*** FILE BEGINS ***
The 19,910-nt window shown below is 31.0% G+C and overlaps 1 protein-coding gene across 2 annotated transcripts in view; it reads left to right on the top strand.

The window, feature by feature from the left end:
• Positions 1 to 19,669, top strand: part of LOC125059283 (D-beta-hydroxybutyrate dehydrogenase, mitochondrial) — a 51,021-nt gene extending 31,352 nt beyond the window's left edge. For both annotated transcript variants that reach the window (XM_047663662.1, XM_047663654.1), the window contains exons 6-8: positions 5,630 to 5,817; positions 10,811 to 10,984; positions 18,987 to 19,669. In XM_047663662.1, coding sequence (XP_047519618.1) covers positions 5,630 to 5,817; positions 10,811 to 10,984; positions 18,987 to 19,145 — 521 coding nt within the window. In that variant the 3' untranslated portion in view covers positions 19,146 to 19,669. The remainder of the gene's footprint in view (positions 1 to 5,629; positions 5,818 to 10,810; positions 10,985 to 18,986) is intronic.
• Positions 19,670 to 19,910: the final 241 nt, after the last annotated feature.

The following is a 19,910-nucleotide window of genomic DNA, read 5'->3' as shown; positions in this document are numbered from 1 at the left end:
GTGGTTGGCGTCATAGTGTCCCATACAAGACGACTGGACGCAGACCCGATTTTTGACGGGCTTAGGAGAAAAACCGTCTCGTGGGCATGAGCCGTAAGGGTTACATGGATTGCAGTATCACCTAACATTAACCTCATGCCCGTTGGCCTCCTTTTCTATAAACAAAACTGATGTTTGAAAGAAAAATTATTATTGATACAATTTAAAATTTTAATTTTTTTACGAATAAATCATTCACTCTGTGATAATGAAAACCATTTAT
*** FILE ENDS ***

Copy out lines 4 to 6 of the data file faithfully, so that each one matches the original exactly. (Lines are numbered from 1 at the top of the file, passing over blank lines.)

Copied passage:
• Positions 19,670 to 19,910: the final 241 nt, after the last annotated feature.

The following is a 19,910-nucleotide window of genomic DNA, read 5'->3' as shown; positions in this document are numbered from 1 at the left end:
GTGGTTGGCGTCATAGTGTCCCATACAAGACGACTGGACGCAGACCCGATTTTTGACGGGCTTAGGAGAAAAACCGTCTCGTGGGCATGAGCCGTAAGGGTTACATGGATTGCAGTATCACCTAACATTAACCTCATGCCCGTTGGCCTCCTTTTCTATAAACAAAACTGATGTTTGAAAGAAAAATTATTATTGATACAATTTAAAATTTTAATTTTTTTACGAATAAATCATTCACTCTGTGATAATGAAAACCATTTAT